Mali also pointed out that many are turned off by the idea of gospel music and the faith of strong believers such as himself.

“A lot of people want to only use the gift aspect of it,” Mali said. “They say, ‘Well you can believe what you want, but can you keep it down? Because we love your sound, but this might drive people away.'”

Despite some criticism, Mali said that he will continue to use the gift that God has given him to make the gospel “more relatable.” His faith has been of crucial importance in his career.

“When you introduce your faith with your sound, it makes it difficult to separate it,” he said. “My faith has been really important because this allows people to be able to see a believer who’s singing inspirational music and gospel music in a different light. The faith has been big, and it’s been opening doors in the industry and changing stereotypes about us as believers and also allowing people to receive God in a different way.”

The concert at BC is not only Mali’s first trip to Boston, but also one of his first with a college audience.

“I could not wait to come here,” Mali said. “We were doing a lot of things in churches, but we are just transitioning into the college realm. There are so many souls and so many people in an environment like this, and all of us are kind of disconnected from our families and finding our way. So it’s a blessing to be able to make another suggestion towards Christ with the freedom that everybody has, that none of us are really used to yet.”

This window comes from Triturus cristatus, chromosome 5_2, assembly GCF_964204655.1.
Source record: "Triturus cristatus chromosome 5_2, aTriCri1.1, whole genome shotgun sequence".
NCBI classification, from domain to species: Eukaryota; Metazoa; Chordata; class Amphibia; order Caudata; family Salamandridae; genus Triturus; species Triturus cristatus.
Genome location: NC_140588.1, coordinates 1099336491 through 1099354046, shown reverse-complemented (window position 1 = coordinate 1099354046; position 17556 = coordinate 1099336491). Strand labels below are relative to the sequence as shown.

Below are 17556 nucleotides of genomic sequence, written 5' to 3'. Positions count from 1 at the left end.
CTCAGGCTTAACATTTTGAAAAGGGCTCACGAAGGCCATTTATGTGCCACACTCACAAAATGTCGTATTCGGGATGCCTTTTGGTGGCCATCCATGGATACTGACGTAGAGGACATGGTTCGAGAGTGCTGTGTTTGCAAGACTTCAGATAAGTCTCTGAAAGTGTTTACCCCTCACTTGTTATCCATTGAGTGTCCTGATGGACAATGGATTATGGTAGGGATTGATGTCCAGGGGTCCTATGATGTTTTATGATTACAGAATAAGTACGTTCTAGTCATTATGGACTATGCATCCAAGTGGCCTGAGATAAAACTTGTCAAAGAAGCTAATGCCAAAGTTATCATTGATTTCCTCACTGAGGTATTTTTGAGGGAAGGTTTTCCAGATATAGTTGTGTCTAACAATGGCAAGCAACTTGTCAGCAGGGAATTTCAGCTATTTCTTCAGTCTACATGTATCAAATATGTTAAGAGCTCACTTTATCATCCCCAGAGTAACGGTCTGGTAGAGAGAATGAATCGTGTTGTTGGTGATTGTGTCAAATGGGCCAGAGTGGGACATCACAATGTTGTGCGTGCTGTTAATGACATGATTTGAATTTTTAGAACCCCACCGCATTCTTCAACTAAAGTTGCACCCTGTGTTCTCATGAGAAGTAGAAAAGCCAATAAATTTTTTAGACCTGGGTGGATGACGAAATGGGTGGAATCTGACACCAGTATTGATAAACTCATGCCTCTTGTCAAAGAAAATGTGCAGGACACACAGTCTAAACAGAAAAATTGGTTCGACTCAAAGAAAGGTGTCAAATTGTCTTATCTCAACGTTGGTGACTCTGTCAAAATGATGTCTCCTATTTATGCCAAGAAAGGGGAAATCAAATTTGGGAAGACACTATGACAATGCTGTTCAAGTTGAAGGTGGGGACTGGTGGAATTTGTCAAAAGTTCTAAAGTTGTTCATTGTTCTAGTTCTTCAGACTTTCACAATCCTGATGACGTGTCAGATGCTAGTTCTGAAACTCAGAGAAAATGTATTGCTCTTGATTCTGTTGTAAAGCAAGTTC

Mali also noted how scary some mainstream music is becoming, in his opinion.

“It’s scary the way that [mainstream artists] are numbing the culture now, with clear and evident demonic manifestations,” Mali said. “And every other week, there’s another exorcism movie coming out. So demons are trying to show themselves strong, and it’s their little time to do that. But they’re not recognizing that the only other things that can come are angels. The only other thing that can come is God.”

Speaking before the concert, Mali exuded excitement for the evening’s concert.

“This is awesome,” he said. “I’m so excited about tonight. I pray that everyone continues to pray for me. I’m definitely not in this for the same reason that many are—God has called me to be an artist, but I just was another guy wanting to sing my song, was writing music that I wanted to hear. A couple of people heard it, that turns into a hundred, that turns to a thousand, into millions. And now it has done so much for people’s lives that they come out to hear it. I’m so honored, and I’m going to keep singing for what it’s doing in the Kingdom.”

The concert had a large impact on students who attended.

“Our prayer is that the concert would leave a deposit of God’s spirit on this campus,” Massiah said.

Though gospel music has not made its way fully into the mainstream, Mali will always keep the faith. “Just give it a few years,” he said.


About David Cote 134 Articles
David Cote was Editor-in-Chief of The Heights in 2013, graduating with a degree in chemistry and theology. Follow him on Twitter @djcote15.